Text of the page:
From LONG ISLAND – by Ann Parry (ann-parry.com)
September 11, 2017
- On each anniversary of September 11, 2011, but not only on each anniversary, I remember the events of that day and how they’ve changed our world.
On Sept. 11, 2001, we were a week or so into the new school year at Grand Avenue Middle School in Bellmore, Long Island. Except for our class computers suddenly losing internet access early that morning, it began as an ordinary Tuesday.
Then, as students passed from one class to another, a few of my writing students came in announcing news they’d heard on the radio in art class: “Two planes crashed into the Twin Towers!”
“What?… Well, one plane might have that sort of accident, but not two …. the same day,” I said. “Someone must’ve heard the info wrong.
But, a bit later that morning over the loudspeaker, our principal, Fino Celano, gave us the news – calmly, solemnly – of the terrorist attacks on Manhattan’s Twin Towers, the Pentagon… then the plane crash in the Pennsylvania field. No one had heard the info wrong.
When I got home from school that afternoon, the tile floors our construction workers had ripped up from the kitchen and surrounding rooms the day before were more scattered than stacked. We were replacing our radiant in-floor heating system, and the ground floor looked “like a bomb went off” – though I felt guilty even having that thought.
So the night of September 11, 2001, my husband Len, my older daughter Sue, and I ate dinner at a local restaurant. Throughout the meal we watched the news coverage of the attacks on the TV up in the corner, and whispered “Nightmare… surreal… oh my god….”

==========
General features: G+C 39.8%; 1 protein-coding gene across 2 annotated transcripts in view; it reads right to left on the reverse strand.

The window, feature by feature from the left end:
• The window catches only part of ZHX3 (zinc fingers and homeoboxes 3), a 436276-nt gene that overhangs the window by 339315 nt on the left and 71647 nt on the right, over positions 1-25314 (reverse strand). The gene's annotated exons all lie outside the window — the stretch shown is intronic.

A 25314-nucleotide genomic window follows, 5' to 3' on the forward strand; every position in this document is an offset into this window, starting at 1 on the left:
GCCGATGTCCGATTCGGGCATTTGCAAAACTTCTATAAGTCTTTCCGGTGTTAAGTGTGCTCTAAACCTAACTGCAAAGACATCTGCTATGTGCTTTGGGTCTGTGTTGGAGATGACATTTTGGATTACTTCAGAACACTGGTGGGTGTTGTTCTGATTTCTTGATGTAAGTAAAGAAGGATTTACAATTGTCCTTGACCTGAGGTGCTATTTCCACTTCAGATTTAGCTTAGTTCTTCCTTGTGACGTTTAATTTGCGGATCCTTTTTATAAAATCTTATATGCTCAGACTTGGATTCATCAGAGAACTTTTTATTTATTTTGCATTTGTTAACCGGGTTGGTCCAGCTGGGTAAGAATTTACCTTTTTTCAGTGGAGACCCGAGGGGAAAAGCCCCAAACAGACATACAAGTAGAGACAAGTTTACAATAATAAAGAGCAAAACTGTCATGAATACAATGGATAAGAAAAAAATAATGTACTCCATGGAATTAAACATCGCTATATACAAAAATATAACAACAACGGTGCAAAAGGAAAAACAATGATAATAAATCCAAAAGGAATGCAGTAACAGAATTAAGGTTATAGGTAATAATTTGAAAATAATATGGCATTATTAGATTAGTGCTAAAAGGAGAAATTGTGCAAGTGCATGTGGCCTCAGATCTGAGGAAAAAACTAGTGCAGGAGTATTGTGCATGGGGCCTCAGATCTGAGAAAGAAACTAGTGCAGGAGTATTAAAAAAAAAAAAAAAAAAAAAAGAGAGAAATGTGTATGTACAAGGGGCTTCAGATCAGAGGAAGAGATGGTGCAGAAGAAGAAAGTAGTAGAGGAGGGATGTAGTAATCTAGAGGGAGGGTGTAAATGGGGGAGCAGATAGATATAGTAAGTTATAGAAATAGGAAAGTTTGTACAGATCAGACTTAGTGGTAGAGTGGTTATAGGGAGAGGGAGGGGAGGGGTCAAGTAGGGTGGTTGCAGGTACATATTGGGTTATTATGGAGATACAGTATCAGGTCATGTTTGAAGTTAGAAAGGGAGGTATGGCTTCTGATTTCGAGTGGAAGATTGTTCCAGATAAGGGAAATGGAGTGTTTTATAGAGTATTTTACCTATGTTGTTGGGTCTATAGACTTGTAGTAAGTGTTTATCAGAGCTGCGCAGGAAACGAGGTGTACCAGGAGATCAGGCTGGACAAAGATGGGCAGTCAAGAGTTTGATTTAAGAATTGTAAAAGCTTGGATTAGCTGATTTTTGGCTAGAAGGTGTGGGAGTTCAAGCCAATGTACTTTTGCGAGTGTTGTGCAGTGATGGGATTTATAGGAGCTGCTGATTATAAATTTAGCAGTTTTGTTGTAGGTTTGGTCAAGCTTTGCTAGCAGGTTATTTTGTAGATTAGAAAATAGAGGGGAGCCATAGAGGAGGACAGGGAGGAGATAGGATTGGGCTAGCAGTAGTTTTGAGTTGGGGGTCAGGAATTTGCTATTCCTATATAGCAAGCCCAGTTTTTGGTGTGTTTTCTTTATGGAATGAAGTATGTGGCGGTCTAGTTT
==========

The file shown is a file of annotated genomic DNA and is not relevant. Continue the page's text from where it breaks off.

My younger daughter Laurie was at college in Westchester. During one of our calls later that week, I told her I wanted to get her a cell phone, especially because of her trips between college and home.
Though she didn’t think she needed one, by the end of the call she understood that her mom really needed her to have one.
Our neighbors across the street lost their son who worked in the Twin Towers.
A Grand Ave. coworker lost her first responder firefighter husband, and two of our students lost their fathers.
During lunch period, a fellow teacher told how, ever since 9/11 he was having nightmares about being trapped underground.
American flags multiplied everywhere, and so did patience and kindness. I didn’t notice a car horn honking for at least a year.
And we had terrorist alerts of various colors….
And we have alerts for specific buildings, events, cities. And sometimes it feels a bit reckless or brave to go to Manhattan.
I can’t imagine the experiences of those killed, injured, struck with cancer, and of those who lost loved ones, due to the terrorist attacks of September 11, 2001.
With gratitude to the first responders and other 9/11 heroes, and with hope, I will never forget.
click to view slideshow: 9/11 Over the Years
“It’s better to light a candle than to curse the darkness.” – Chinese Proverb